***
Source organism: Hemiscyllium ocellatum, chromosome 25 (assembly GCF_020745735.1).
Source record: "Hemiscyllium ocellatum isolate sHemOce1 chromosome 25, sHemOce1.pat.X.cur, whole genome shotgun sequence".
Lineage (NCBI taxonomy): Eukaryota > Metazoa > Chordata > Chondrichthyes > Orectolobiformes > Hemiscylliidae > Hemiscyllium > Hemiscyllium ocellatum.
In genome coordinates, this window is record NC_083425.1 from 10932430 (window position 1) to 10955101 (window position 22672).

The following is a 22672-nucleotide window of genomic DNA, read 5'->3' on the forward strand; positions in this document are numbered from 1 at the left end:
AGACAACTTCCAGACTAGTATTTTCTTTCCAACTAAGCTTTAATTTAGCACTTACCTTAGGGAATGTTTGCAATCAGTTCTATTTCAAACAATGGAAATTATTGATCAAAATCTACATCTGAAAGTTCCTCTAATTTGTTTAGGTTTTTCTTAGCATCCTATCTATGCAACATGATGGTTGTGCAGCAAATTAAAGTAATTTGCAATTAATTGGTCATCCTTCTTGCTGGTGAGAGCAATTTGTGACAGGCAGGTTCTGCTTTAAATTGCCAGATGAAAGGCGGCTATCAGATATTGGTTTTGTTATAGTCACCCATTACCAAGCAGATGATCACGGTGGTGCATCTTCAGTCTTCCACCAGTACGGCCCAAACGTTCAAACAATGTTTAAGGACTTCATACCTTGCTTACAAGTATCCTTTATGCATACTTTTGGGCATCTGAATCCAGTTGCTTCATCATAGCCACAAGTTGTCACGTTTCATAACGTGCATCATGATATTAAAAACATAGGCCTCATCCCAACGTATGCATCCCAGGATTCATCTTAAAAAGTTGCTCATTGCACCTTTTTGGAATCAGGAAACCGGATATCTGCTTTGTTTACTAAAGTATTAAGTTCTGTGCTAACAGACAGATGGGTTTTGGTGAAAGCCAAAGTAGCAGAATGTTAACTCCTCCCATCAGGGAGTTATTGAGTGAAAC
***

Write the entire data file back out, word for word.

Source organism: Hemiscyllium ocellatum, chromosome 25 (assembly GCF_020745735.1).
Source record: "Hemiscyllium ocellatum isolate sHemOce1 chromosome 25, sHemOce1.pat.X.cur, whole genome shotgun sequence".
Lineage (NCBI taxonomy): Eukaryota > Metazoa > Chordata > Chondrichthyes > Orectolobiformes > Hemiscylliidae > Hemiscyllium > Hemiscyllium ocellatum.
In genome coordinates, this window is record NC_083425.1 from 10932430 (window position 1) to 10955101 (window position 22672).

The following is a 22672-nucleotide window of genomic DNA, read 5'->3' on the forward strand; positions in this document are numbered from 1 at the left end:
AGACAACTTCCAGACTAGTATTTTCTTTCCAACTAAGCTTTAATTTAGCACTTACCTTAGGGAATGTTTGCAATCAGTTCTATTTCAAACAATGGAAATTATTGATCAAAATCTACATCTGAAAGTTCCTCTAATTTGTTTAGGTTTTTCTTAGCATCCTATCTATGCAACATGATGGTTGTGCAGCAAATTAAAGTAATTTGCAATTAATTGGTCATCCTTCTTGCTGGTGAGAGCAATTTGTGACAGGCAGGTTCTGCTTTAAATTGCCAGATGAAAGGCGGCTATCAGATATTGGTTTTGTTATAGTCACCCATTACCAAGCAGATGATCACGGTGGTGCATCTTCAGTCTTCCACCAGTACGGCCCAAACGTTCAAACAATGTTTAAGGACTTCATACCTTGCTTACAAGTATCCTTTATGCATACTTTTGGGCATCTGAATCCAGTTGCTTCATCATAGCCACAAGTTGTCACGTTTCATAACGTGCATCATGATATTAAAAACATAGGCCTCATCCCAACGTATGCATCCCAGGATTCATCTTAAAAAGTTGCTCATTGCACCTTTTTGGAATCAGGAAACCGGATATCTGCTTTGTTTACTAAAGTATTAAGTTCTGTGCTAACAGACAGATGGGTTTTGGTGAAAGCCAAAGTAGCAGAATGTTAACTCCTCCCATCAGGGAGTTATTGAGTGAAAC